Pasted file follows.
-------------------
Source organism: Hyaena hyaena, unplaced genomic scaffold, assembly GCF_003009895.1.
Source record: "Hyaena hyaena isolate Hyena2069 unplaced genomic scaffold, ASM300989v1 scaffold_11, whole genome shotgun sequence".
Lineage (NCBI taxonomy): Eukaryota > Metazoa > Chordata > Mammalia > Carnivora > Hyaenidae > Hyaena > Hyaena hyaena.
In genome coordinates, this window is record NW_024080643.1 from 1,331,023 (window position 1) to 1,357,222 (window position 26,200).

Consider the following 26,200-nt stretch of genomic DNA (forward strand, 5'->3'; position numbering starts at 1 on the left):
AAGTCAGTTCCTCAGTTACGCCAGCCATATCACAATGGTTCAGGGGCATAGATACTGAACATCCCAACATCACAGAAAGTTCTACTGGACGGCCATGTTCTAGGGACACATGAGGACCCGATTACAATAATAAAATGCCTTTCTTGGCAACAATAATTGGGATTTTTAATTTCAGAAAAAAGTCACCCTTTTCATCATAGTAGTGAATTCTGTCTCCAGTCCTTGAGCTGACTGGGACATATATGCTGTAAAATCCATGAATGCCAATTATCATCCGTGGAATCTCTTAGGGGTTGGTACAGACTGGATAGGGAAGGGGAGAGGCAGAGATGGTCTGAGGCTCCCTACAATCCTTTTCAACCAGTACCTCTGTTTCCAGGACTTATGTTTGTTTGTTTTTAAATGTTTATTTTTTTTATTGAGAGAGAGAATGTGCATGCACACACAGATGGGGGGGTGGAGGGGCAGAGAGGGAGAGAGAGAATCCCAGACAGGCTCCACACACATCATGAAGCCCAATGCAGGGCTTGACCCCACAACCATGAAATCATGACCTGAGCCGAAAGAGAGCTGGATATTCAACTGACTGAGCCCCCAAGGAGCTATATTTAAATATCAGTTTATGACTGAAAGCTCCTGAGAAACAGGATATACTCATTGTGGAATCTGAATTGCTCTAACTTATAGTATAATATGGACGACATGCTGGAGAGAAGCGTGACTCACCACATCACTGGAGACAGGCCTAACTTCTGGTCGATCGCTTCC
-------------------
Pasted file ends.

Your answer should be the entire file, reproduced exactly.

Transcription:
Source organism: Hyaena hyaena, unplaced genomic scaffold, assembly GCF_003009895.1.
Source record: "Hyaena hyaena isolate Hyena2069 unplaced genomic scaffold, ASM300989v1 scaffold_11, whole genome shotgun sequence".
Lineage (NCBI taxonomy): Eukaryota > Metazoa > Chordata > Mammalia > Carnivora > Hyaenidae > Hyaena > Hyaena hyaena.
In genome coordinates, this window is record NW_024080643.1 from 1,331,023 (window position 1) to 1,357,222 (window position 26,200).

Consider the following 26,200-nt stretch of genomic DNA (forward strand, 5'->3'; position numbering starts at 1 on the left):
AAGTCAGTTCCTCAGTTACGCCAGCCATATCACAATGGTTCAGGGGCATAGATACTGAACATCCCAACATCACAGAAAGTTCTACTGGACGGCCATGTTCTAGGGACACATGAGGACCCGATTACAATAATAAAATGCCTTTCTTGGCAACAATAATTGGGATTTTTAATTTCAGAAAAAAGTCACCCTTTTCATCATAGTAGTGAATTCTGTCTCCAGTCCTTGAGCTGACTGGGACATATATGCTGTAAAATCCATGAATGCCAATTATCATCCGTGGAATCTCTTAGGGGTTGGTACAGACTGGATAGGGAAGGGGAGAGGCAGAGATGGTCTGAGGCTCCCTACAATCCTTTTCAACCAGTACCTCTGTTTCCAGGACTTATGTTTGTTTGTTTTTAAATGTTTATTTTTTTTATTGAGAGAGAGAATGTGCATGCACACACAGATGGGGGGGTGGAGGGGCAGAGAGGGAGAGAGAGAATCCCAGACAGGCTCCACACACATCATGAAGCCCAATGCAGGGCTTGACCCCACAACCATGAAATCATGACCTGAGCCGAAAGAGAGCTGGATATTCAACTGACTGAGCCCCCAAGGAGCTATATTTAAATATCAGTTTATGACTGAAAGCTCCTGAGAAACAGGATATACTCATTGTGGAATCTGAATTGCTCTAACTTATAGTATAATATGGACGACATGCTGGAGAGAAGCGTGACTCACCACATCACTGGAGACAGGCCTAACTTCTGGTCGATCGCTTCC